I’ve met a lot of kids whose body language changes the minute they think someone is going to talk to them about their behavior. They either look resigned and defeated or combative and hostile. Sometimes they’ll throw in, “I know. I’m a bad kid” or, “I’m always being called out.”
Couple that with a parent, teacher or coach who already views the child’s action as negative, and it’s no wonder that the exchange does not go well.
But what if we wipe out a perception that the child was “bad” or did something “wrong” when we approach her about a concerning behavior?
What if, instead, we first assure the child that we want to help, rather than punish, her?
What if we then communicate in a way that helps her understand why the behavior is worrisome—and therefore helps her conclude on her own that such behavior is not in her best interest?
So how do we do that?
We start by assuring kids that they are not in trouble . . . that we just want to talk to see if we might be able to help them. Upon hearing those words, it’s amazing how many resigned, slouching kids sit up straight or how many hostile kids automatically unfold their arms.
We then explain why the concerning behavior may not serve them well. To do that, I find it helpful to make a connection between what happens in the brain every time the child does the behavior and how that may then cause problems today, tomorrow, and far into the future.
Here are a few examples of how such a dialogue might start:
Behavior: Son hits his mother when he’s upset
Father’s starting dialogue: Every time you hit your mom, you’re reinforcing a brain map that says, “Hitting a female is okay if you’re angry.” The only problem is . . . there is nowhere on this entire planet where anyone thinks it’s okay to hit a female—at any time. So it worries me that your brain is learning something that it thinks is fine—when it’s definitely going to mess you up.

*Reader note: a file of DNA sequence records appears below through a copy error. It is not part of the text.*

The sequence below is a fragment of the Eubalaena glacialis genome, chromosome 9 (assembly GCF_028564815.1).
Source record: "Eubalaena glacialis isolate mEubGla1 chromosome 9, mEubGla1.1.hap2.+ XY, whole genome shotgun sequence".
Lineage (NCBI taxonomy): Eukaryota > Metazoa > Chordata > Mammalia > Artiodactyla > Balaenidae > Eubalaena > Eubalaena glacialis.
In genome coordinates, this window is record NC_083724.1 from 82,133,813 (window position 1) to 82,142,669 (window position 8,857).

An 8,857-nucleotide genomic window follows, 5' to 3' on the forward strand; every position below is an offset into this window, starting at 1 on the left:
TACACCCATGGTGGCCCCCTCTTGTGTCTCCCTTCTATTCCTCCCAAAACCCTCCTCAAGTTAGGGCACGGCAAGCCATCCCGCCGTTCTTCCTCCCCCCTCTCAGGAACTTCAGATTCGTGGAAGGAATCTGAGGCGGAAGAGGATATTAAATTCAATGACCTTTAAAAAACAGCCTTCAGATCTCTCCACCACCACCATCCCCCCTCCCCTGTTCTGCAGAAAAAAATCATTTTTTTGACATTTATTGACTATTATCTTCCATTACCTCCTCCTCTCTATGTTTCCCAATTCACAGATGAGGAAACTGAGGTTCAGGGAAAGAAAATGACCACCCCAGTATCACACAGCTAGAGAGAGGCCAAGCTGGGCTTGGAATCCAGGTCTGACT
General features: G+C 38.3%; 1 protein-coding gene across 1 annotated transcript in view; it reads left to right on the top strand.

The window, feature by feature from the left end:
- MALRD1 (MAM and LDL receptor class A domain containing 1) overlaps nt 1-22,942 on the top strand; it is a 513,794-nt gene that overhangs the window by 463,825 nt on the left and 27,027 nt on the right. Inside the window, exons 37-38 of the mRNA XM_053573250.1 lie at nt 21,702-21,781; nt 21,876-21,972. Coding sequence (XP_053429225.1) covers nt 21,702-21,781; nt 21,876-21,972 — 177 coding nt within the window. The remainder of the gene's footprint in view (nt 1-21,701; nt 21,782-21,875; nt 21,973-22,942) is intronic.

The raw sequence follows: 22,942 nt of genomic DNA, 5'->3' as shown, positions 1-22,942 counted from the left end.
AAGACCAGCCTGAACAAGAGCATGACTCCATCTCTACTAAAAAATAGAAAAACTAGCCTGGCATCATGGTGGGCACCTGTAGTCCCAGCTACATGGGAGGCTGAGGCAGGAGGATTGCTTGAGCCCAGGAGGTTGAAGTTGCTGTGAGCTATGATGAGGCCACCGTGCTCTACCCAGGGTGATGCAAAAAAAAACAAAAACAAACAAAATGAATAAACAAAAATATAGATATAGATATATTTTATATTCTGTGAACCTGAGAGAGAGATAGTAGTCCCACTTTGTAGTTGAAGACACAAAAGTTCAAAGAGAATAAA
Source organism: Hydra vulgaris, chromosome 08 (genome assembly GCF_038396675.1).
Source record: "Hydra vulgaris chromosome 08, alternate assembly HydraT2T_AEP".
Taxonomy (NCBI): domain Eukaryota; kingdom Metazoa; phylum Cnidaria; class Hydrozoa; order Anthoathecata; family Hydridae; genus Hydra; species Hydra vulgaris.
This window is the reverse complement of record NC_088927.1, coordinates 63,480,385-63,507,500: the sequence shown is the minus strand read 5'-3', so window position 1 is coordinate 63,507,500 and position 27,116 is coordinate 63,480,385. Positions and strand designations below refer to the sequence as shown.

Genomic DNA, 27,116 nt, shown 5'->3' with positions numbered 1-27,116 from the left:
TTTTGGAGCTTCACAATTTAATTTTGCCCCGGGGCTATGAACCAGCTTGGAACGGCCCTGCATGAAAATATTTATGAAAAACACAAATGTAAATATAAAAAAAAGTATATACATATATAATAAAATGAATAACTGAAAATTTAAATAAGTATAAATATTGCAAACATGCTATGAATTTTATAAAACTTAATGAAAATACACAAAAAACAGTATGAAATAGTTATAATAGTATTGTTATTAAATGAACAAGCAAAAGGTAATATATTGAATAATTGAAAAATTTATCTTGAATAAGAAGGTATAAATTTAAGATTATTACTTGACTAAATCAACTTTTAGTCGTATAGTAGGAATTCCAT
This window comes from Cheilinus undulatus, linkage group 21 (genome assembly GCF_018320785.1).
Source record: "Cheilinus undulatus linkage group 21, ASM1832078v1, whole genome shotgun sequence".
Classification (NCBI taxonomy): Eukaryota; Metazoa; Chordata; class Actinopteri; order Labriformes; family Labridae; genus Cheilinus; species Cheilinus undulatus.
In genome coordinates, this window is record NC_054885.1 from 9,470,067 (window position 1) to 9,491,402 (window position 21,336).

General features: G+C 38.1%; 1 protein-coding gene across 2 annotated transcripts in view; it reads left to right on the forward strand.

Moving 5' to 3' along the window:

Behavior: Child doesn’t wait before being given the signal or permission to do something
Mother’s starting dialogue: Every time you don’t wait, you’re reinforcing a brain map that says, “If I’m feeling impatient, it’s okay to go ahead and do whatever.” The only problem is . . .there are lots of times when it’s in our best interest to wait—and how is your brain ever going to learn that?
For example, what if your ball rolls out into the street and you run to get it without waiting to see if any cars are coming? What if when you’re older and driving, you don’t feel like waiting at a red light—so you just punch it?
Note how the above dialogue is focused on helping the child reflect, not defend, his concerning behavior.
For those who are saying: What? The kid gets off scot-free with this approach?
Guess it depends on the parent’s goal. I’m thinking if the child has already been previously scolded and punished for the behavior—and she still continues to do it—the punitive approach probably isn’t working all that well.
Maybe that’s a sign to try something different.